The entertainment industry went back to work as usual on Tuesday after the Writers Guild of America reached a tentative deal in the early morning hours for a new contract with the major Hollywood studios.
Although the deal still has to be ratified by guild members, the possibility of a strike now sits squarely in the past, much to the relief of those in Hollywood who feared the specter of a work stoppage that would have had widespread impact throughout the business.
In a memo to its members on Tuesday, the WGA touted several gains it made in the negotiations, including increases in contributions to the guild's employer-funded health plan. The plan was facing mounting deficits, but the union said the new contract "should ensure its solvency for years to come."
The WGA also said it won substantial increases in minimum pay and residuals. It said residuals for pay TV would increase 15%, and streaming residuals would rise by about $15 million. Full details of the agreement have not been released.
Leaders in Hollywood expressed relief and satisfaction that cooler heads had prevailed in the sometimes contentious negotiations.
"It was great to wake up and find out there was an agreement," said John Davis, the television and film producer who is working with Sony Pictures and 20th Century Fox on shows including NBC's "The Blacklist" and "Timeless," and ABC's "Dr. Ken."
He said all of his shows would have been disrupted if the writers had gone on strike. A walkout would also have affected his upcoming movie "The Predator," written and directed by Shane Black, who is known to rewrite material during filming.
"I'm really, really happy they didn't strike," Davis added.
A strike would have had ripple effects throughout Hollywood, with technicians and other so-called "below-the-line" talent feeling the pinch.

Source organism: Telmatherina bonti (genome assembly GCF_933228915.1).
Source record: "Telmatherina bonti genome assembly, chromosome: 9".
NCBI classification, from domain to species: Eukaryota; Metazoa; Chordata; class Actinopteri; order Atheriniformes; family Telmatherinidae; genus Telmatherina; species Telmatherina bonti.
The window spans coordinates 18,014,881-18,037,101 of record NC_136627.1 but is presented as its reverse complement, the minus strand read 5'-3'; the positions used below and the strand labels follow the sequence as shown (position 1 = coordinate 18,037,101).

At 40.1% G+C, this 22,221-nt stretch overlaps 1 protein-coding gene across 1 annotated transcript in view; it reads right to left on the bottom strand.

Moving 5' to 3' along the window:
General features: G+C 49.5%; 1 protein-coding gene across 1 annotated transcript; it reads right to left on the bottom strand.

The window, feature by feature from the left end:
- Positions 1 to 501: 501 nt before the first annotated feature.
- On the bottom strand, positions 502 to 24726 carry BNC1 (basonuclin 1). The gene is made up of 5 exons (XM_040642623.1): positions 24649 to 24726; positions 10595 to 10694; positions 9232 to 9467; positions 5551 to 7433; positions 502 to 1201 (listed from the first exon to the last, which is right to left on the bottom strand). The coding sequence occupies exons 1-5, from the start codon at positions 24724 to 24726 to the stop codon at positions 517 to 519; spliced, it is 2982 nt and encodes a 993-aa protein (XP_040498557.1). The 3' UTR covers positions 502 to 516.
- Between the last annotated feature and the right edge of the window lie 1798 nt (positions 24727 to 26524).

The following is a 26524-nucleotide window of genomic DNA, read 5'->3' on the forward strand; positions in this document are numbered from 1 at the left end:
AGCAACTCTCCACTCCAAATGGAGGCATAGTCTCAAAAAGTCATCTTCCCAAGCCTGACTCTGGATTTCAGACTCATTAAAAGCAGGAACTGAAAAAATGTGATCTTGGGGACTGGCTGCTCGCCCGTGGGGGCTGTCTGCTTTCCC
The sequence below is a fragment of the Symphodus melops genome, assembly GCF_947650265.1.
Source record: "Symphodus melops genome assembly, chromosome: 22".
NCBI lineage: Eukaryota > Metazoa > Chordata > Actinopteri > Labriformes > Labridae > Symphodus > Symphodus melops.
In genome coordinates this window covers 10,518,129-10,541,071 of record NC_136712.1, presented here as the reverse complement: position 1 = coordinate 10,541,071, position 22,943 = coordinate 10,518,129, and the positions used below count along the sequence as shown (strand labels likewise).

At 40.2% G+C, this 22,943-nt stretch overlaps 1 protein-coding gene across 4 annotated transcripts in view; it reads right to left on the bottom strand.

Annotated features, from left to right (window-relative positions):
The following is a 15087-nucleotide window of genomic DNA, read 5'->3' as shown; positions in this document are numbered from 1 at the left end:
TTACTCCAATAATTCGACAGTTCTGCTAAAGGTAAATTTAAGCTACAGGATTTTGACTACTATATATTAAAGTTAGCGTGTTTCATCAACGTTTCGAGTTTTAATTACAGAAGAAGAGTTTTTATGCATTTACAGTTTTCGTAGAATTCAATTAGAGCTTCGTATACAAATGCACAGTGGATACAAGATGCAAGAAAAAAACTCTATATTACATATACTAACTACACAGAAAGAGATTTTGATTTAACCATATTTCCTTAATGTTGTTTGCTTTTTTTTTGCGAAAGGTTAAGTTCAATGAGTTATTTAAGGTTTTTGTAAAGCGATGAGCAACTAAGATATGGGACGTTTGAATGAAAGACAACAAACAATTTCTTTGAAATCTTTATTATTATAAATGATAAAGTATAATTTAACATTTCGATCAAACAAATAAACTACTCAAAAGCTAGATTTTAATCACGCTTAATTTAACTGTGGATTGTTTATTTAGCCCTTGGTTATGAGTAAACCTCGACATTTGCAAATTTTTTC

"I'm certainly very happy that the parties have reached an agreement," said Steve Dayan, secretary-treasurer of Teamsters Local 399, which represents location managers, drivers and casting directors.
He said his members have experienced an uptick in jobs as on-location production has returned to the Los Angeles area thanks to more generous state tax incentives.
"People were just getting back on their feet," Dayan said. "A strike would have been devastating to our members. Any time you can avoid a strike is a good day."
Though the new contract appeared to secure important gains for writers, some industry observers noted that details of the tentative agreement remain vague, especially regarding the union's generous healthcare plan. The studios fund the plan by contributing a percentage of writers' gross compensation.
"It will be interesting to see how much additional funding will go into the plan, how much of that funding will come out of writers' gains in compensation, and whether the plan will be required to cut benefits," said Dan Stone, an entertainment attorney at Greenberg Glusker.
The two sides announced an agreement at a little after 1:30 a.m. on Tuesday. The guild was negotiating with the Alliance of Motion Picture and Television Producers, the bargaining organization that represents the major Hollywood studios and networks.
The writers voted late last month to authorize a strike — a move widely seen as a play for leverage in the talks.
"Strikes aren't good for anyone in the end, but sometimes the threat of a strike can focus both sides on solutions," said Bill Mechanic, producer of "Hacksaw Ridge" and former head of Fox Filmed Entertainment. That seems like "that was the case here," he said.